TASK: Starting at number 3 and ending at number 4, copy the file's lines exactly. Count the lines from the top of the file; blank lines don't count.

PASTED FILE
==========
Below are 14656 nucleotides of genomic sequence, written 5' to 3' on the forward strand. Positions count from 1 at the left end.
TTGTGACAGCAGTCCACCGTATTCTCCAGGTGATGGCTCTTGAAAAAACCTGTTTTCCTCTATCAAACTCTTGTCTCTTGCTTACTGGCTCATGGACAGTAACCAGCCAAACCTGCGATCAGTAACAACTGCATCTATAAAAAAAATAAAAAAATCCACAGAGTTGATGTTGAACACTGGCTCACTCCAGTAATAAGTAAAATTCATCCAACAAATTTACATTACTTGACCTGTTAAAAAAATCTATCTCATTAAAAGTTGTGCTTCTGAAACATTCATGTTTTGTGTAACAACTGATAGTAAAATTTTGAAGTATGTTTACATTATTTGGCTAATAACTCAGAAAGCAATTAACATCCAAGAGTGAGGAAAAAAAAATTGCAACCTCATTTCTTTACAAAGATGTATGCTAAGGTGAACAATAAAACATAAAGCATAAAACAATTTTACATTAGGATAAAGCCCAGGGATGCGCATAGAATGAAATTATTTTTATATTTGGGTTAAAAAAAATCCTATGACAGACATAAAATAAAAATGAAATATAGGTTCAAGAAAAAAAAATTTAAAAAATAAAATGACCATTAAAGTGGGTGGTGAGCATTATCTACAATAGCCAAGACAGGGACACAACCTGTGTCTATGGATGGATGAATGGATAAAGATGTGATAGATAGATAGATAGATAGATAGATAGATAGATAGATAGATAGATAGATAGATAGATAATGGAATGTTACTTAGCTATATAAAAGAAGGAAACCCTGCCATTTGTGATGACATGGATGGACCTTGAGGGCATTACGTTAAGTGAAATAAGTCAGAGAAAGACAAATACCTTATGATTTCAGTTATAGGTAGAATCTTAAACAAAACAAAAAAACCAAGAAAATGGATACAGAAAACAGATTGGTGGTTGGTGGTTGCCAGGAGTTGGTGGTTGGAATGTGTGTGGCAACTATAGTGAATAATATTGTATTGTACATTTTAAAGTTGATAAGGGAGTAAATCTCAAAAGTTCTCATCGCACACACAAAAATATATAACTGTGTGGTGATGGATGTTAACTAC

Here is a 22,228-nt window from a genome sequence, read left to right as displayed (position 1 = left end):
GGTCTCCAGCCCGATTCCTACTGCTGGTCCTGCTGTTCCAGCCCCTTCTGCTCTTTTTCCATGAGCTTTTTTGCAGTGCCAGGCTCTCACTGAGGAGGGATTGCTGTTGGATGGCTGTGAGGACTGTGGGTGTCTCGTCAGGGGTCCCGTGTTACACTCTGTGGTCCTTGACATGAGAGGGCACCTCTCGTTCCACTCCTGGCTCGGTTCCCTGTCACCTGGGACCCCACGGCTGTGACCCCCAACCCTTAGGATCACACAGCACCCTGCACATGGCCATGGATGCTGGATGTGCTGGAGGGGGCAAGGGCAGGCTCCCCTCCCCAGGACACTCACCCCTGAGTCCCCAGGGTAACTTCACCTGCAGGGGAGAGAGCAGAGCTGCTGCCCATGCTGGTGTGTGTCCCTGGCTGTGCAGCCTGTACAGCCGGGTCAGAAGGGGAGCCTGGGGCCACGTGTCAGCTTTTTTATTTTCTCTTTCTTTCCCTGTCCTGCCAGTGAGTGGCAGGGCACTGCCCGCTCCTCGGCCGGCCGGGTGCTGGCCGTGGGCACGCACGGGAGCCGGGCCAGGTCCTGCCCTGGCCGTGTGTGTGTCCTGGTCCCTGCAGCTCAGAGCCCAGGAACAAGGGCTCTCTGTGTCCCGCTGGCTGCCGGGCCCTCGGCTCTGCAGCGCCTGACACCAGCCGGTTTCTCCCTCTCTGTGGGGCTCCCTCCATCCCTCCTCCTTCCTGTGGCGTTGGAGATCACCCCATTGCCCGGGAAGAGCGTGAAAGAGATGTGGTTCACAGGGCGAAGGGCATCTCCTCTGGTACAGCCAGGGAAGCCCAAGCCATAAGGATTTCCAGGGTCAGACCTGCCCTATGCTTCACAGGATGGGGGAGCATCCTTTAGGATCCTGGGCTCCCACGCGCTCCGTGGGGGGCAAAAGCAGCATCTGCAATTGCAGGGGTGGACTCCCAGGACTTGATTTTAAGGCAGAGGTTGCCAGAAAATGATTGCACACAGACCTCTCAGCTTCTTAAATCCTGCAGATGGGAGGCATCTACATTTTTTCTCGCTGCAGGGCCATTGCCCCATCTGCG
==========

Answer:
Here is a 22,228-nt window from a genome sequence, read left to right as displayed (position 1 = left end):
GGTCTCCAGCCCGATTCCTACTGCTGGTCCTGCTGTTCCAGCCCCTTCTGCTCTTTTTCCATGAGCTTTTTTGCAGTGCCAGGCTCTCACTGAGGAGGGATTGCTGTTGGATGGCTGTGAGGACTGTGGGTGTCTCGTCAGGGGTCCCGTGTTACACTCTGTGGTCCTTGACATGAGAGGGCACCTCTCGTTCCACTCCTGGCTCGGTTCCCTGTCACCTGGGACCCCACGGCTGTGACCCCCAACCCTTAGGATCACACAGCACCCTGCACATGGCCATGGATGCTGGATGTGCTGGAGGGGGCAAGGGCAGGCTCCCCTCCCCAGGACACTCACCCCTGAGTCCCCAGGGTAACTTCACCTGCAGGGGAGAGAGCAGAGCTGCTGCCCATGCTGGTGTGTGTCCCTGGCTGTGCAGCCTGTACAGCCGGGTCAGAAGGGGAGCCTGGGGCCACGTGTCAGCTTTTTTATTTTCTCTTTCTTTCCCTGTCCTGCCAGTGAGTGGCAGGGCACTGCCCGCTCCTCGGCCGGCCGGGTGCTGGCCGTGGGCACGCACGGGAGCCGGGCCAGGTCCTGCCCTGGCCGTGTGTGTGTCCTGGTCCCTGCAGCTCAGAGCCCAGGAACAAGGGCTCTCTGTGTCCCGCTGGCTGCCGGGCCCTCGGCTCTGCAGCGCCTGACACCAGCCGGTTTCTCCCTCTCTGTGGGGCTCCCTCCATCCCTCCTCCTTCCTGTGGCGTTGGAGATCACCCCATTGCCCGGGAAGAGCGTGAAAGAGATGTGGTTCACAGGGCGAAGGGCATCTCCTCTGGTACAGCCAGGGAAGCCCAAGCCATAAGGATTTCCAGGGTCAGACCTGCCCTATGCTTCACAGGATGGGGGAGCATCCTTTAGGATCCTGGGCTCCCACGCGCTCCGTGGGGGGCAAAAGCAGCATCTGCAATTGCAGGGGTGGACTCCCAGGACTTGATTTTAAGGCAGAGGTTGCCAGAAAATGATTGCACACAGACCTCTCAGCTTCTTAAATCCTGCAGATGGGAGGCATCTACATTTTTTCTCGCTGCAGGGCCATTGCCCCATCTGCG